Head Up In Face carving moves will incorporate each of the individual head up flying skills that you have learned and encompass them all together as one skill set. Carving will be a skill that you often use throughout the dynamic flight progression. The techniques described here will provide you with the information you need to complete this move successfully.
An in-face carve requires the combination of two motions: a forward drive and a turn. If you feel comfortable with these two points of motion while sit-flying, then you will find an in-face carve a rather simple skill to fly. However, an efficient and fast in-face carve requires a different body position that many aren’t used to flying at first, and this is where you might find a bit of a challenge: carving with the leading leg down, and your hips out (eventually, you’ll be able to carve with both legs down). There are a few pre-requisite skills that could help you better achieve this position: being able to sit-fly in place with one leg down, or the ability to go forwards and backwards while straightened out (both legs down).
To master this skill, your primary objective should be to achieve the carve with your hips completely out and your leading leg down. The forward motion should be achieved by presenting you back and head surface to the wind, while the turn achieved by ruddering your shoulders and chest. Your rudder will determine the size of the circle you’ll be tracing, so your chest and shoulders determine if you are carving along the wall of the tunnel, flying a small circle at the center, or running into the wall due to a lack of input. It is important to note that your leading leg is not down in order to achieve a side-slide to the carve; think of your leading leg as “piercing” the wind straight down, having no effect on the side motion of the carve.
Your instructor will determine the best way for you to start the carve depending on your skills.
o If you feel comfortable in a traditional sit position (hips bent), then you might begin the carve in that sit, and slowly start to bring your leading leg down. It is important again to understand you are “piercing” the wind with that leg, rather than creating a side motion (bring the leg straight down, not to the side). As you bring your leg down, you will lose lift unless you present more back and head surface to the wind.
o If you feel comfortable flying a static sit-fly position with one leg down, then you might want to begin the carve from that same static position. All it takes is a forward motion by leaning your back and head on the wind, then a turn using your shoulders and chest.
Technique and Drills
Helpful tip: Don’t get too comfortable in the “traditional” sit! Take a few rotations to just try and fly different, awkward, and strange positions in your static sit, especially with your legs! One leg down, both legs down, legs in a split, kick…Get creative with it. This not only develops leg awareness, but it increases your willingness to just go for it when the instructor asks you to. Many flyers progress too slowly because they are too comfortable in their traditional sit.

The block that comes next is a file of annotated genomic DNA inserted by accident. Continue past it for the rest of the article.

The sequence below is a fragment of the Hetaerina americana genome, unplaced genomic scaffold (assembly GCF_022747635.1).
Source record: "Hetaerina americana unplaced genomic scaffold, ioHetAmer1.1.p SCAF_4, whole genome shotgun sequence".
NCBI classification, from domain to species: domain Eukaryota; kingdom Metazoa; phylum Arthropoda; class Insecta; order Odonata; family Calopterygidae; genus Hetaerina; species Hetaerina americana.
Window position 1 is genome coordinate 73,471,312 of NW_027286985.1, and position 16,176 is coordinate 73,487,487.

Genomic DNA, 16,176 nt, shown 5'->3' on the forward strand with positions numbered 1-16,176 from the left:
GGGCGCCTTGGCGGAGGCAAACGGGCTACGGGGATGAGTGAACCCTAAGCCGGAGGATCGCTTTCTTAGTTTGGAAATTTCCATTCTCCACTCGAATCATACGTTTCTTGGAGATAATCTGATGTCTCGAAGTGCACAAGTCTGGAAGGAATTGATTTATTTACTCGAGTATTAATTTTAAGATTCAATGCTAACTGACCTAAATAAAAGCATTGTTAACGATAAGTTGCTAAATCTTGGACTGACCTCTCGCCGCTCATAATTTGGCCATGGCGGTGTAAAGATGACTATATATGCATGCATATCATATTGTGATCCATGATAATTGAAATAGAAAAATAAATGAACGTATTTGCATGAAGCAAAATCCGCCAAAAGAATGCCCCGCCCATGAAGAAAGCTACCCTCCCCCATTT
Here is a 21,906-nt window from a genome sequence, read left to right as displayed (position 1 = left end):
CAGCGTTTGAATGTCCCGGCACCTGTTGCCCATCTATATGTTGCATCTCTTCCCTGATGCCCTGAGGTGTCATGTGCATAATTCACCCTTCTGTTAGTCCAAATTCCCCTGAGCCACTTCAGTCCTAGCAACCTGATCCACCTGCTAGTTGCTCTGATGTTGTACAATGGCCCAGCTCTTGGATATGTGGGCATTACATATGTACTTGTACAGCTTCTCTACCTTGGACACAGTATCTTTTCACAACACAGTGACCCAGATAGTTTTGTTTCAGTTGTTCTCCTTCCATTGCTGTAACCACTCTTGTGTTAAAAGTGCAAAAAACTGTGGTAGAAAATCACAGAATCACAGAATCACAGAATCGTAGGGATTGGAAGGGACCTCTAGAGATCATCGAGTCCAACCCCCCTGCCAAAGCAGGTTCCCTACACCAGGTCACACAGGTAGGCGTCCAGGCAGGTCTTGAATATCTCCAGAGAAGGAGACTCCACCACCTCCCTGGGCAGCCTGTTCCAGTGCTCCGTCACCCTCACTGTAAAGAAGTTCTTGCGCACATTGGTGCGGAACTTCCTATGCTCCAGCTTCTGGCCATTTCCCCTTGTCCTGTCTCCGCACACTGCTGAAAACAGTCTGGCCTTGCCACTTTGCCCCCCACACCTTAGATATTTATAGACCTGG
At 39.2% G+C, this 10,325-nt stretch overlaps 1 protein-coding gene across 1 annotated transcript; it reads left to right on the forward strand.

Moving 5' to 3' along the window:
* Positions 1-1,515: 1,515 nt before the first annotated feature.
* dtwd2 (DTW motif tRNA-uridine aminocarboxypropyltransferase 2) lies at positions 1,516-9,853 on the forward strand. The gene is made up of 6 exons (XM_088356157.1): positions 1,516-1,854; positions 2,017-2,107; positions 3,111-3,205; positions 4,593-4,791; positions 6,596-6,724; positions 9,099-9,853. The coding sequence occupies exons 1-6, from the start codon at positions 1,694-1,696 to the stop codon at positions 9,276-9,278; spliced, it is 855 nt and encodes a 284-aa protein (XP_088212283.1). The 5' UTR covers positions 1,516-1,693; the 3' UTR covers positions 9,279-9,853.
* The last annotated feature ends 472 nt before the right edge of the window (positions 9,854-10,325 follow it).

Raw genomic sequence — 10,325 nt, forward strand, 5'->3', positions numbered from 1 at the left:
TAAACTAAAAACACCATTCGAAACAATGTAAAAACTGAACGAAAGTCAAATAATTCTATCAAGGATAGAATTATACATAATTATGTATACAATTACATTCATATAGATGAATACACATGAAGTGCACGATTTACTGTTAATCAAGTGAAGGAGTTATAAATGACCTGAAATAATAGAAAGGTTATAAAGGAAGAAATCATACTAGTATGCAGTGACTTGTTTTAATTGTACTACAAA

The technique you are looking for while in-face carving:
o Hips out, leading leg down. You’ll want to achieve both simultaneously. When you bring your leg down, bringing your hips out will present more back surface to the wind, thus keeping you level and your rudder (shoulders and chest) engaged. It is helpful to think while bringing your leading leg down, to bring the leg back slightly towards your back as well. This alone will bring out your hips. Remember you are piercing the wind or “tucking” your leg down.
Post-flight questions / suggestions
· Did you find yourself bailing back to back-flying, dragged by your leg? You might be presenting it sideways or forward too much.
· Were your hips completely out?
· Were you carving along the wall? Did you eventually run into it? Were your “circles” too small? You might need to adjust your rudder.
· What can you improve on during the next session?
Once you know how to properly in-face carve head-up, you will begin to learn out-face carving head-up, and how to switch from one direction to the other. These are the beginning stages of becoming truly free in the tunnel! A very helpful tip is to begin carving the opposite direction as soon as you start getting the move. Don’t get too comfortable in one direction, especially at the beginning of your progression, because you will develop an “awkward” side that will become harder to fix the longer you leave it unattended.
What skill level is next?
Head Up Out Face Carve
Head Up Out Face carving moves will incorporate each of the individual head up flying skills that you have learned and encompass them all together as one skill set. Carving will be a skill that you often use throughout the dynamic flight progression. The techniques described here will provide you with the information you need to complete this move successfully.
The head up carving move utilizes many of the same techniques as the lower wind speed belly carving while facing out toward the tunnel wall, so a lot of the concepts will translate to this more advanced skill.